Housekeeping

Running a little late on the post this week. Somehow the week ended before I realized it. Most of this week was spent doing some housekeeping on the Mealtime app. Matt has been working on the BBQ deck and I haven’t been able to come up with any major work that needs to be coded. Truthfully there is still a lot to do, but we are in that weird spot where the app works but isn’t finished. That means the driving desire to “get it working” is no longer there.

So I have been doing housekeeping jobs on the app. I made some tweaks to the graphic files that shrunk them nearly 3x with, from what we can tell, no loss in quality. Each game card was running a resolution of 600×840 pixels at about 85KB. There is only one place where the card is displayed at anywhere near full size, the deck browser, and even then I think it gets scaled down about 30-40% anyway to fit on screen.

Matt renders the graphic files out at over 4,000 x 5,600 and then I use a script to shrink them all down to our desired 600×840 size. The script was doing a high quality down sample resize. This means the image looks much better but takes up more space because it introduces anti-aliasing effects, which drastically reduce the compression levels around those pixels. We switched to a low quality resize. The new images looking a little more pixelated around the edges, meaning the angled lines don’t have anti-aliasing to make them look smooth. This reduced the file size of each card to around 24KB. The entire deck went from around 3.6MB to 0.6MB.

Because the image size of 600×840 is still far larger than we need, by the time we scale them down to the size we actually display them at, we couldn’t see a difference. For example, on the game screen when the card is in your hand the largest size it renders at is 170×238, and that is on the iPhone 6+. Other devices have a smaller render size. Most are at 110×187. So we are still scaling the images down by 3 or 4 times. We did some before and after compares and couldn’t really see a difference, so we called it a good decision.

Some of the other housekeeping tasks I have been doing is to take what Matt has made for generated graphics and convert them into dynamic elements on screen. I believe I talked about this a bit last week. I’m still working on various pieces. This again reduces the size of the application binary, but it also gives us a little more control over how things look in game. If we want to try a slightly different color for something we just change a single setting in code and run again. With static images Matt has to make the change, export it, then I import it into the app. Usually with a few resize operations in there somewhere.

State of the App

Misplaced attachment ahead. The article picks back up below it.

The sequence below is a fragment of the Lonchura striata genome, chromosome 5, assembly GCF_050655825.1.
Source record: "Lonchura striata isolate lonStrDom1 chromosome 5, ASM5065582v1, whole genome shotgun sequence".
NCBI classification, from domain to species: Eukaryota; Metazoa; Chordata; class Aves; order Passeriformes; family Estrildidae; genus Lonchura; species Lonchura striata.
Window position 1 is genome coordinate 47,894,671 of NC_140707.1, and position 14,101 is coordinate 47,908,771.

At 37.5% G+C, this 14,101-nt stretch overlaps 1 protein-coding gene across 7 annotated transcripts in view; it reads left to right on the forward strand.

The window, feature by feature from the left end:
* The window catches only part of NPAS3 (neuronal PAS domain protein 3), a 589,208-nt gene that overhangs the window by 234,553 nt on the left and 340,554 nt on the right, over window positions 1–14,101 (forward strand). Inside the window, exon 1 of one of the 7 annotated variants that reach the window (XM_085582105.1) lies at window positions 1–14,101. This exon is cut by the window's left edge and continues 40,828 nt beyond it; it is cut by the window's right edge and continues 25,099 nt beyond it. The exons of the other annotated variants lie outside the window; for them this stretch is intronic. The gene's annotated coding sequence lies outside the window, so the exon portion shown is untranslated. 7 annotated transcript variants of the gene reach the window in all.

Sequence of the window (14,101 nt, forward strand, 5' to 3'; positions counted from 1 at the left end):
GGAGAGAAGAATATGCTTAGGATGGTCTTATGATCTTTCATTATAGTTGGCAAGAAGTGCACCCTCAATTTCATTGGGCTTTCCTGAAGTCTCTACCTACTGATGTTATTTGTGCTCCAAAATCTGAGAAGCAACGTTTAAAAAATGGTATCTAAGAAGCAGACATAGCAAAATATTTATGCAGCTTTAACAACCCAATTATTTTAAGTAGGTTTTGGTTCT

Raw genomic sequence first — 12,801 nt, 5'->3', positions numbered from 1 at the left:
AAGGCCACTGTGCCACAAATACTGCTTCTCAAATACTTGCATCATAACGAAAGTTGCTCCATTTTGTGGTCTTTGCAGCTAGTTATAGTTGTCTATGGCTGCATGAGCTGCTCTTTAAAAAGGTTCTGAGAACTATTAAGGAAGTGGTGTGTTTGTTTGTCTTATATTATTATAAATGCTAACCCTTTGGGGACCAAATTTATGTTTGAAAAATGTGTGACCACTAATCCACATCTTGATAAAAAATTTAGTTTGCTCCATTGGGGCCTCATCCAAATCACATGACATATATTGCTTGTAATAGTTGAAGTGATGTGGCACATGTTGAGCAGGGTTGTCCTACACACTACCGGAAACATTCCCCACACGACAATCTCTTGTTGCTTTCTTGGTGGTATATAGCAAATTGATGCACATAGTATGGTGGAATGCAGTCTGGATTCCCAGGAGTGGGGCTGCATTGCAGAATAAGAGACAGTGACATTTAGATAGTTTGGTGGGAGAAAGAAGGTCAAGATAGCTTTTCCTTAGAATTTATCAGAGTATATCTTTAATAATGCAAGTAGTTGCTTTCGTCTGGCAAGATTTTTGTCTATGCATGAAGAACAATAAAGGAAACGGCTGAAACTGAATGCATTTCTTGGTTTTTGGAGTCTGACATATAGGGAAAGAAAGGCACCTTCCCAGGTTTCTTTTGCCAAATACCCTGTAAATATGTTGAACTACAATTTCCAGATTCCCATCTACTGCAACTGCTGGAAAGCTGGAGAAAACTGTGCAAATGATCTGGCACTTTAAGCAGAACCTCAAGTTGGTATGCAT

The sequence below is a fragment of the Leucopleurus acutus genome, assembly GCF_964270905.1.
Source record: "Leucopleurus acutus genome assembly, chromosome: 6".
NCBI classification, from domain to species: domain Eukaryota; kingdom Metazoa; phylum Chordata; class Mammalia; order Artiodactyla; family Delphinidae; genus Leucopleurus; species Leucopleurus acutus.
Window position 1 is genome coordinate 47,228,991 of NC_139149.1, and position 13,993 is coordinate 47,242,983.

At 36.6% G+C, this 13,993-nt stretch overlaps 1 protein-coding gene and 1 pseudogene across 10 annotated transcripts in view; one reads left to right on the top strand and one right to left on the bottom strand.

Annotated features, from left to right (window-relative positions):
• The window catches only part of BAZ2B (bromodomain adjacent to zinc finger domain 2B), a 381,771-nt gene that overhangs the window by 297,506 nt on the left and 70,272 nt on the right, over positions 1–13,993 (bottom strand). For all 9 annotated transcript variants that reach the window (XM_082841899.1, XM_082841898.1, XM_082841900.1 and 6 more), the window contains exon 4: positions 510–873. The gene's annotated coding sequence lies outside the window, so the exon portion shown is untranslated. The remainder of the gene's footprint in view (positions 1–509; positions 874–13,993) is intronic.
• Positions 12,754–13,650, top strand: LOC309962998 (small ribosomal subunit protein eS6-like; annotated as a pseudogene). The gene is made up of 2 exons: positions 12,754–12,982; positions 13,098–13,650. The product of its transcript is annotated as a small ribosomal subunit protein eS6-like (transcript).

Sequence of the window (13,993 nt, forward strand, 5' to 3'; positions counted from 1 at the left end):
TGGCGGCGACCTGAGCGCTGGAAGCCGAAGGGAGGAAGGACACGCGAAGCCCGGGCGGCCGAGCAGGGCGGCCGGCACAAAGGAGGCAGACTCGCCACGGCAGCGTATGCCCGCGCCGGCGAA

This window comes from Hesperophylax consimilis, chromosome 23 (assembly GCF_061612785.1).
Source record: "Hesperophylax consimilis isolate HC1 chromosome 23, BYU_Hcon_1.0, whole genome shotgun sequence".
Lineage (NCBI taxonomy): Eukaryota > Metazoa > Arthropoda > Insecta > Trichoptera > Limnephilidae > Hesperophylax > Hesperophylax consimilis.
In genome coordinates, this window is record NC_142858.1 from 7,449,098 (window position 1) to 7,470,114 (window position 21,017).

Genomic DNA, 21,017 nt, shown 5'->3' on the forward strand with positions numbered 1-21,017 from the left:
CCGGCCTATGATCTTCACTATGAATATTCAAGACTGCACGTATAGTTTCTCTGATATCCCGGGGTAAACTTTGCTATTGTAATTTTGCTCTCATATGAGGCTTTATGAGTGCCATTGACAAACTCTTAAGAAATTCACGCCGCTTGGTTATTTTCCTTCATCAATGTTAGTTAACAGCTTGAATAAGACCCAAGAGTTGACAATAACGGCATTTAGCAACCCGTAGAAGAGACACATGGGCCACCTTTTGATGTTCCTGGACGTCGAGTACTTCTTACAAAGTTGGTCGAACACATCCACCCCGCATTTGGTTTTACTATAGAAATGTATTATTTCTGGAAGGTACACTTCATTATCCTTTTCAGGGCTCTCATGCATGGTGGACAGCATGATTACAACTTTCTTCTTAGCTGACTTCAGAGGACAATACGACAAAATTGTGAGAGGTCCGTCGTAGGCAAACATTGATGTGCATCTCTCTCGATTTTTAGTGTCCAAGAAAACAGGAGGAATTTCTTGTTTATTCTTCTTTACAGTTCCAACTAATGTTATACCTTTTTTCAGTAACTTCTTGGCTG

So, just where are we at with Mealtime Sabotage? Well, as it stands right now we have two single-player levels. The first is the Taqueria and the second is the American Diner. Matt is currently working to finish up the third, BBQ, but it isn’t done yet. We track lots of information about each game. Did you win, lose, tie, total calorie count, etc. We also have the first in-game currency implemented in terms of earning mints when you win.

Multiplayer is functional, but has far less testing done on it. This is where dedicated devices come in handy. In order to test Game Center functionality your device needs to be in Sandbox mode, which will break any other Game Center app. Or at least it will potentially break. Some games only use Game Center for achievements and taunting your friends. Those games are just fine. Games that use GC for match making will basically break becauseĀ all apps get put in Sandbox mode instead of just the app you are testing. AppleĀ really needs to make a way to put only a single app in Sandbox, or automatically put “sandboxed” apps in Sandbox mode.

Anyway, because of that it is rather difficult for us to play multiplayer games with each other for casual game play testing. We need to just start doing it and force ourselves to play multiplayer a little every day. Anyway, as I said Multiplayer is functional and, as far as we know, works. The only real difference between single player and multiplayer is the inclusion of the network protocol. The actual game mechanics don’t change. In single player your own device decides what move to make for the other player and injects that move into the “move list”. In multiplayer another device injects the move into the “move list”.

We do not really have anything for the Store yet other than a very basic template of an interface. You can’t actually buy anything yet and we haven’t decided on exactly what will be up for sale anyway. We are still trying to figure out all the ratios and everything for the in-app-currencies. Once we figure out some of those things we can start solidifying what will be in the store and start building up the interface a bit more. We will likely throw some placeholder stuff in in the next week or two so that we can get an idea of how the interface works on different devices.

There are lots of other things that still need to be done. We need sound effects (even though almost everybody turns them off first thing), options/config menu and that is just for starters. This is where things get difficult for me as a programmer. It’s hard to stay motivated after “it works” even though there is so much work left to do.

Week 8 : Daniel